Responding to the PD is very similar to a standard takeout double except that opener always has a good hand which makes bidding easier for responder.
Free bids tend to limit hands in that they contain less than invitational values; any jump would show invitational values as in standard although we invite more frequently with distributional hands.
A cue-bid is forcing. Both responder and the PDer follow up with natural bids allowing room to find the best spot. We play South African Transfers: a transfer to four of a major by bidding the corresponding minor, C => H & D => S, and this allows the PDer to super accept by bidding the step in between.
The ranges for responding in no trump are slightly adjusted as compared to standard: 1 NT = a good 4 to a bad 7, 2 NT = a good 7 to a bad 9, 3 NT = 10-14, etc. This works out well because many times we right side the no trump, forcing the strong hand to be on lead, resulting in an overtrick. Notice that we also avoid the danger of overcalling a no trump and getting doubled off for penalties.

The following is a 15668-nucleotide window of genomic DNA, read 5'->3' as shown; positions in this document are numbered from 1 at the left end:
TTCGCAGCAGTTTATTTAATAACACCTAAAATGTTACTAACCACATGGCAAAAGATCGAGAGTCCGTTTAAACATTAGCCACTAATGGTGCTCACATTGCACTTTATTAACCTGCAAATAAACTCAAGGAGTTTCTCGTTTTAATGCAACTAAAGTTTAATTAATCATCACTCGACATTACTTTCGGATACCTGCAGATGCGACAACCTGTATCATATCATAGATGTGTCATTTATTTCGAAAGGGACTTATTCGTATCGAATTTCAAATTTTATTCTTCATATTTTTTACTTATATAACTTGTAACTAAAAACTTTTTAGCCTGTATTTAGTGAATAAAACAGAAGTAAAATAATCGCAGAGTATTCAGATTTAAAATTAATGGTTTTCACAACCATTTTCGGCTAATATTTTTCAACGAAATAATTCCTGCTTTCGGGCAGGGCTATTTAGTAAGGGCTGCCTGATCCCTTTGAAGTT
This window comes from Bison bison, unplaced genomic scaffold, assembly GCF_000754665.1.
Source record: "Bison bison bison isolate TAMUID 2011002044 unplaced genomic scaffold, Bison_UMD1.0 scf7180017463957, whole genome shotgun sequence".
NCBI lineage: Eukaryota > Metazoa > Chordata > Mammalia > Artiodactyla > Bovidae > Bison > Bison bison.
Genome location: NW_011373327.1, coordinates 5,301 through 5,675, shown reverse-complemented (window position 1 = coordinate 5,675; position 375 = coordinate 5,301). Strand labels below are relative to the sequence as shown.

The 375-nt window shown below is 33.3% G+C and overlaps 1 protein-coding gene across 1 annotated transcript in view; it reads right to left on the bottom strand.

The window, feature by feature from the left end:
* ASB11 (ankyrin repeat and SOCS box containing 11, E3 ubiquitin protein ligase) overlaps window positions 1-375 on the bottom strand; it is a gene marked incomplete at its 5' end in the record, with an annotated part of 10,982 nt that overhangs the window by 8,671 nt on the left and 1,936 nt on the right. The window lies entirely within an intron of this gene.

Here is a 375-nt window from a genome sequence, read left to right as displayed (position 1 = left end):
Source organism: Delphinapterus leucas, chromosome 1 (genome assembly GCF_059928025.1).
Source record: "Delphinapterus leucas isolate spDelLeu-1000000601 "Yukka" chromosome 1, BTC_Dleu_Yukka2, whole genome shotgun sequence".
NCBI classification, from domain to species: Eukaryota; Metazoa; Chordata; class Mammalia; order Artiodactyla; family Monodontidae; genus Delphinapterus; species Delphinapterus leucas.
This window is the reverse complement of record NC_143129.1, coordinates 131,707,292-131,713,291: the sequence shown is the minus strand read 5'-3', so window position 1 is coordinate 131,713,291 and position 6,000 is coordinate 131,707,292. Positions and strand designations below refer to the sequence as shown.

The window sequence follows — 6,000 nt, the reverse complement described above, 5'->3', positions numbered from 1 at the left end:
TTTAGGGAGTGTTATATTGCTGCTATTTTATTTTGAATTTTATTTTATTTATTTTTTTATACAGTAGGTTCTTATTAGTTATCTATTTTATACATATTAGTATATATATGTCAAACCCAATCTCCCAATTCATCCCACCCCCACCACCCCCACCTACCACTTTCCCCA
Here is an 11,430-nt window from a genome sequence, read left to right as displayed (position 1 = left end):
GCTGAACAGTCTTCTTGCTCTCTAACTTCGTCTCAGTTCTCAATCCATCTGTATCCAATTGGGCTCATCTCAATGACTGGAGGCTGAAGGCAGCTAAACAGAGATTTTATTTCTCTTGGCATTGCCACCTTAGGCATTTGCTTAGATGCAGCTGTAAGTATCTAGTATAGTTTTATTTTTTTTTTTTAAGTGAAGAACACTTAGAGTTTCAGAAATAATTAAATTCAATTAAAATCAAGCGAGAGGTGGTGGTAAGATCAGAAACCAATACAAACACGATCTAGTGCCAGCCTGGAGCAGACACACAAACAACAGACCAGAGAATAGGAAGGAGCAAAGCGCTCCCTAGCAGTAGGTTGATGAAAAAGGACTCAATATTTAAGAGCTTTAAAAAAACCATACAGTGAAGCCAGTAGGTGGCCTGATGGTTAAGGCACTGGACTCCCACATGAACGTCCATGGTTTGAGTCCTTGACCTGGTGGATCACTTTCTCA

A definite advantage to the PD comes from the ability to penalize the opponents at a low level, especially if we're white and they're RED.
For example, if holding S Kxx H Axx D QJ9x C xxx and partner made a PD over LHO's 1 diamond opening, we would float the double. We'll make 3 NT, but LHO won't enjoy playing this one out of his hand. Floating the double is probably right on two types of hands. The type of hand given in the example that's all primed, balanced with a couple trump tricks or a hand with just LHO's suit and no side suit precluding your side from having a big fit.
These aggressive passes have been successful; a further benefit develops from passing these doubles. If opener runs from the double, it's a reasonable possibility that their bid was psychic and partner would now play any of your bids in that suit as natural. It becomes very difficult for the opponents to dink around as we can draw so many more inferences from an auction than in standard.